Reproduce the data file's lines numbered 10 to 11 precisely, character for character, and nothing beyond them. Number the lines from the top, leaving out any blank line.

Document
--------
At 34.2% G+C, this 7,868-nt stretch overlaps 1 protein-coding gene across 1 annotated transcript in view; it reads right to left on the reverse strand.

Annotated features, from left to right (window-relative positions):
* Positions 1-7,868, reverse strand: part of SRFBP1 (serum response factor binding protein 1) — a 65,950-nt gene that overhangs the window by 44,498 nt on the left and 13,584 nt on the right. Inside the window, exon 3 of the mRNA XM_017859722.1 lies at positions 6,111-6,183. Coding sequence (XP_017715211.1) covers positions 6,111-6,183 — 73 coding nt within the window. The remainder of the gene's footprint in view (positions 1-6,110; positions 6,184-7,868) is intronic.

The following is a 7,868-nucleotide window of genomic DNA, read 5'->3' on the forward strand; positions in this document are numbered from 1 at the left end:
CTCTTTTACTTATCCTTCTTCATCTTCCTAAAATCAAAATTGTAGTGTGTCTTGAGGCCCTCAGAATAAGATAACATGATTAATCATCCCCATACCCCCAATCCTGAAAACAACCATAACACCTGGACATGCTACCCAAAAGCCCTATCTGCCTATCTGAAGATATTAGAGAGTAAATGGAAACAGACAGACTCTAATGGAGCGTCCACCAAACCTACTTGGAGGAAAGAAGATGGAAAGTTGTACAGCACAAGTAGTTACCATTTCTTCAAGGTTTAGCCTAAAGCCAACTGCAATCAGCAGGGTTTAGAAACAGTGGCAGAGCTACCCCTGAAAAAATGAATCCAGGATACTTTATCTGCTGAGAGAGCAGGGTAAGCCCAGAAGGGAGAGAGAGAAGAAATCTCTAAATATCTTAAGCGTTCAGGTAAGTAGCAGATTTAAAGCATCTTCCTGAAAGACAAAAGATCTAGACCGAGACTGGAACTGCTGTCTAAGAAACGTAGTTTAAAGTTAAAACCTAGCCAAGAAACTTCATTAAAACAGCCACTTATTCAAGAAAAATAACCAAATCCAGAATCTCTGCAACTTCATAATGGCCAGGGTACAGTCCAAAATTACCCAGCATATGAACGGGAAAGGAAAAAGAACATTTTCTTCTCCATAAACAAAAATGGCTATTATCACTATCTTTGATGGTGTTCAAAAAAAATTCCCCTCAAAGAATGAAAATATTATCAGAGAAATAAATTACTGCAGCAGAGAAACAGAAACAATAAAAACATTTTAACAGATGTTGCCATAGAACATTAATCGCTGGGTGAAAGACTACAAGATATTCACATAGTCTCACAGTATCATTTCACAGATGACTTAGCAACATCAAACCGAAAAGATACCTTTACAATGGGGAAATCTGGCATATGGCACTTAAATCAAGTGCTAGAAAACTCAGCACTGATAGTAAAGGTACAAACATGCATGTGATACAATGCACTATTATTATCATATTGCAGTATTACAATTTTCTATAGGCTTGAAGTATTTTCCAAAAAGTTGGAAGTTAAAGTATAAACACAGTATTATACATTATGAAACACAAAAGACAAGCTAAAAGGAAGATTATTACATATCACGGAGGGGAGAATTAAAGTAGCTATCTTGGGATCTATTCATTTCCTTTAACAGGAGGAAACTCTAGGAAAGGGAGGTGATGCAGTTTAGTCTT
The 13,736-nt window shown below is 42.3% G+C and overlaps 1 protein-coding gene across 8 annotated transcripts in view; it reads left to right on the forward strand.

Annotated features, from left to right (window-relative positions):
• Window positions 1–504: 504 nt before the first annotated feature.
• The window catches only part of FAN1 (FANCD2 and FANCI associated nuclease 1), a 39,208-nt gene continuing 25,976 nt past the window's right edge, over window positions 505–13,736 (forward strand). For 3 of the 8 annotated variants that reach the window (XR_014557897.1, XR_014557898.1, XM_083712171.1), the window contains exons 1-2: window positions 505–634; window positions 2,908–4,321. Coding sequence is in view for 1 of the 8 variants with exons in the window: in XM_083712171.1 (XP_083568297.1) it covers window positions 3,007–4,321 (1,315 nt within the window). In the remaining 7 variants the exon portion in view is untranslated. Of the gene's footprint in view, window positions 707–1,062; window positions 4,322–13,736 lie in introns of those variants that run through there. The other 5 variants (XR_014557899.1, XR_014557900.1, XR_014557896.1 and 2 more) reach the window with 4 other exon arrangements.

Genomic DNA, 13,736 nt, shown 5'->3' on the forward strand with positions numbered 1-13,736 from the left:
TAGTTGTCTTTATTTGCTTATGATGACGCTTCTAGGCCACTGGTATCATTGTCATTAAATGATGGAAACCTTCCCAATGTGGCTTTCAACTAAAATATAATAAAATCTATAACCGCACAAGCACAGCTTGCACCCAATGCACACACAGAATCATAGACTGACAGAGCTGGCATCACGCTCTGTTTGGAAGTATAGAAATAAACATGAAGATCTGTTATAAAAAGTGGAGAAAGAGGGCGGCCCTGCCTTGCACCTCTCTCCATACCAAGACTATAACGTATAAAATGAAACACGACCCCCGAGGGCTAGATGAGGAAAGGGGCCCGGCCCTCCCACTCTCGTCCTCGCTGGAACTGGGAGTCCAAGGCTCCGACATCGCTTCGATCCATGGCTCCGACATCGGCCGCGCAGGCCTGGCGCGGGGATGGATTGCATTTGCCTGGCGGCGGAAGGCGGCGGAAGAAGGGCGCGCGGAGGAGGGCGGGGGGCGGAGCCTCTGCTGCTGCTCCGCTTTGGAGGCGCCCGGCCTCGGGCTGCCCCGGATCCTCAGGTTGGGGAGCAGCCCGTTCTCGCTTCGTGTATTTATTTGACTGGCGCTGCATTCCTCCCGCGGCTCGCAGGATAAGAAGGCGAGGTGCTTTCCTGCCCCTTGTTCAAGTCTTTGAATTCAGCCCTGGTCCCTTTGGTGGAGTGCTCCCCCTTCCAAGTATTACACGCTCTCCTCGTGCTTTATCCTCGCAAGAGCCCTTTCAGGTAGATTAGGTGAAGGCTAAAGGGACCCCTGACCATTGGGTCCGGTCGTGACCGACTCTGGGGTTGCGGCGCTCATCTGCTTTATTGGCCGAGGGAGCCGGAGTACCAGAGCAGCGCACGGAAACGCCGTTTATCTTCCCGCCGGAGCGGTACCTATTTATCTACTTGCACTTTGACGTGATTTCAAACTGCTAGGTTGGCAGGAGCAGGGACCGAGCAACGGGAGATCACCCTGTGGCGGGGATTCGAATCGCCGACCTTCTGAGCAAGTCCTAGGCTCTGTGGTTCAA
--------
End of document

Genomic DNA, 13,736 nt, shown 5'->3' on the forward strand with positions numbered 1-13,736 from the left:
TAGTTGTCTTTATTTGCTTATGATGACGCTTCTAGGCCACTGGTATCATTGTCATTAAATGATGGAAACCTTCCCAATGTGGCTTTCAACTAAAATATAATAAAATCTATAACCGCACAAGCACAGCTTGCACCCAATGCACACACAGAATCATAGACTGACAGAGCTGGCATCACGCTCTGTTTGGAAGTATAGAAATAAACATGAAGATCTGTTATAAAAAGTGGAGAAAGAGGGCGGCCCTGCCTTGCACCTCTCTCCATACCAAGACTATAACGTATAAAATGAAACACGACCCCCGAGGGCTAGATGAGGAAAGGGGCCCGGCCCTCCCACTCTCGTCCTCGCTGGAACTGGGAGTCCAAGGCTCCGACATCGCTTCGATCCATGGCTCCGACATCGGCCGCGCAGGCCTGGCGCGGGGATGGATTGCATTTGCCTGGCGGCGGAAGGCGGCGGAAGAAGGGCGCGCGGAGGAGGGCGGGGGGCGGAGCCTCTGCTGCTGCTCCGCTTTGGAGGCGCCCGGCCTCGGGCTGCCCCGGATCCTCAGGTTGGGGAGCAGCCCGTTCTCGCTTCGTGTATTTATTTGACTGGCGCTGCATTCCTCCCGCGGCTCGCAGGATAAGAAGGCGAGGTGCTTTCCTGCCCCTTGTTCAAGTCTTTGAATTCAGCCCTGGTCCCTTTGGTGGAGTGCTCCCCCTTCCAAGTATTACACGCTCTCCTCGTGCTTTATCCTCGCAAGAGCCCTTTCAGGTAGATTAGGTGAAGGCTAAAGGGACCCCTGACCATTGGGTCCGGTCGTGACCGACTCTGGGGTTGCGGCGCTCATCTGCTTTATTGGCCGAGGGAGCCGGAGTACCAGAGCAGCGCACGGAAACGCCGTTTATCTTCCCGCCGGAGCGGTACCTATTTATCTACTTGCACTTTGACGTGATTTCAAACTGCTAGGTTGGCAGGAGCAGGGACCGAGCAACGGGAGATCACCCTGTGGCGGGGATTCGAATCGCCGACCTTCTGAGCAAGTCCTAGGCTCTGTGGTTCAA